“Yield women’s suffrage!” – 1908 to 1918
After universal and equal men's suffrage was introduced, the social-democratic women’s movement focussed its activities on women’s suffrage. Social democratic women campaigned at the mass demonstrations of 1st May and from 1911 at the annual Women’s Day. At the Second International Conference of Socialist Women in Copenhagen in 1910, it was decided to hold an International Women’s Day every year to fight for women’s suffrage. The first one was held in Vienna in 1911, with a demonstration march on the Ringstrasse – according to the newspaper “Arbeiter-Zeitung” around 20.000 women – but men too – taking part.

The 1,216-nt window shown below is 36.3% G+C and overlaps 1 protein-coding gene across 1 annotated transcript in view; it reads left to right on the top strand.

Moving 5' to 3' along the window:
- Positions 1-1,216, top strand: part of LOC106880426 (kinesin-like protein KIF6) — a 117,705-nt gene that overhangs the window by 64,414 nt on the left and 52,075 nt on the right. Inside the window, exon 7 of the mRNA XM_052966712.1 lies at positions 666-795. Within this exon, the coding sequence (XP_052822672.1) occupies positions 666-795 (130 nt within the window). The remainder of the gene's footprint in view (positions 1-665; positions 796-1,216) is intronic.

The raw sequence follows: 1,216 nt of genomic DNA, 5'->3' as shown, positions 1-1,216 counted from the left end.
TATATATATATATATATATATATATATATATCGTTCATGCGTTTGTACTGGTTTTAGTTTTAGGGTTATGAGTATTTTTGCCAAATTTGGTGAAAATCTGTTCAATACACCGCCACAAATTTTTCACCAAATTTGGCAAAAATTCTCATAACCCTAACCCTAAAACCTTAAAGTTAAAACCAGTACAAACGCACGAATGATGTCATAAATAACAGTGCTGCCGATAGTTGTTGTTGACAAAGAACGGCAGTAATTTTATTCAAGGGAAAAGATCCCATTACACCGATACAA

The liberal women’s suffrage movement increasingly considered itself to be part of an international movement. There were contacts with the International Woman Suffrage Alliance, founded in 1904. The opportunity for the Austrians to make their mark internationally in the women’s movement came in 1913, when an international women’s suffrage conference was held in Vienna on 11 and 12 June. During the conference a “circular tour” demonstration was arranged on the 12th. “Over 120 automobiles and carriages, adorned with yellow flags and the slogan ‘Votes for Women’, were on the road.”
The political upheaval with the end of the monarchy, the First World War and the emergence of the Republic finally created new conditions for women.